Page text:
What are two carbohydrates found in nucleic acids?

2 Answers
Mar 6, 2018

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There is generally 1 carbohydrate found in nucleic acids. That is the 5 carbon Aldose sugar called Ribose.

RNA has a ribose sugar.

If you remove the hydroxyl group on the second carbon of Ribose, you get something called 2`-dexoyribose. This is still Ribose, but is missing its OH group at carbon 2. This is the sugar used in DNA.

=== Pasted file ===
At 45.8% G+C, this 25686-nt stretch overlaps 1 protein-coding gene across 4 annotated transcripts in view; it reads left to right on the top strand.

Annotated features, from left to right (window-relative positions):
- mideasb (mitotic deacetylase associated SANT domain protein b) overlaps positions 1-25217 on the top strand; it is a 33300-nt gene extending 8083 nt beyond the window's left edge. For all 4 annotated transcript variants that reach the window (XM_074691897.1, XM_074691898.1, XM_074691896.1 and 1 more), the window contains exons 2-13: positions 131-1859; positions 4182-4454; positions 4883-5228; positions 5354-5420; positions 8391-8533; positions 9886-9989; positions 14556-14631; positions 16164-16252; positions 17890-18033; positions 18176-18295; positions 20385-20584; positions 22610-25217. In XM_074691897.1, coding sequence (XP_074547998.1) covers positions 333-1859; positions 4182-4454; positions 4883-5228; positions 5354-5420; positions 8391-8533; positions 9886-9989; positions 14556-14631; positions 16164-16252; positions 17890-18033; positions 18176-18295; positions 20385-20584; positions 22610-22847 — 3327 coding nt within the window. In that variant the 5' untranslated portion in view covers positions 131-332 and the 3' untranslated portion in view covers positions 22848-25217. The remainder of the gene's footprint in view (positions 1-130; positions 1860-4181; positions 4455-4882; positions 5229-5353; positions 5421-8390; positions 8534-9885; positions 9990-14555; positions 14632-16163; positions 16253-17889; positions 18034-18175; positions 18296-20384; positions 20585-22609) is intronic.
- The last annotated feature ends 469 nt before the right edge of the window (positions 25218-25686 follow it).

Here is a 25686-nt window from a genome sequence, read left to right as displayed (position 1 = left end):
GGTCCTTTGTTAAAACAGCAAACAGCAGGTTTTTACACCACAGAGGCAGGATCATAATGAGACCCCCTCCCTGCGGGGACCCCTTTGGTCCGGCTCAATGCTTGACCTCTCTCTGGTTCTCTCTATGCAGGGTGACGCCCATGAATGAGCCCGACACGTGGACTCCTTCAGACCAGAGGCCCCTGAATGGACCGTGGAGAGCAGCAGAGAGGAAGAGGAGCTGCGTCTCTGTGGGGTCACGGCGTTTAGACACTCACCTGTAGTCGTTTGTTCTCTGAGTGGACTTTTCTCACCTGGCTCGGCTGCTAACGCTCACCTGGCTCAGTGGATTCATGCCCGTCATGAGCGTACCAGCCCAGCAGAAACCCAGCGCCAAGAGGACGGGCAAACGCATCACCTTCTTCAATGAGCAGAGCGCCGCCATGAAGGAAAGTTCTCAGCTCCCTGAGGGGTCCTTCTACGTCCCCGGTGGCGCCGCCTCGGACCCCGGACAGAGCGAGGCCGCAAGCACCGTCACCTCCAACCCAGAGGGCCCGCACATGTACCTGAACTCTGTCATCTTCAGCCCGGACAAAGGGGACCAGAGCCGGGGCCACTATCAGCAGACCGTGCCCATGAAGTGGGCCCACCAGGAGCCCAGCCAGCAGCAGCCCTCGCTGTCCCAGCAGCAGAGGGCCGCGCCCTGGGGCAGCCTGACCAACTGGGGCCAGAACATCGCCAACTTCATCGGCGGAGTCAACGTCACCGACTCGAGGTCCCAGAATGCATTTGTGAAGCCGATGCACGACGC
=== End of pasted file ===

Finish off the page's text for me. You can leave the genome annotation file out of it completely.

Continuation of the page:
RNA has a Ribose sugar, DNA has a 2`-deoxyribose sugar. Both are ribose, but technically speaking they are different.

Mar 6, 2018

The two carbohydrates found in nucleic acids are the 5-carbon sugars deoxyribose and ribose.


The sugar deoxyribose is found in DNA (deoxyribo nucleic acid), and the sugar ribose is found in RNA (ribo nucleic acid).

Deoxyribose has one less oxygen atom in the molecule than ribose, hence de-oxy.

The molecular formula for deoxyribose is #"C"_5"H"_10"O"_4"#, and the molecular formula for ribose is #"C"_5"H"_10"O"_5"#. Note that the formula for deoxyribose has one less oxygen atom than ribose.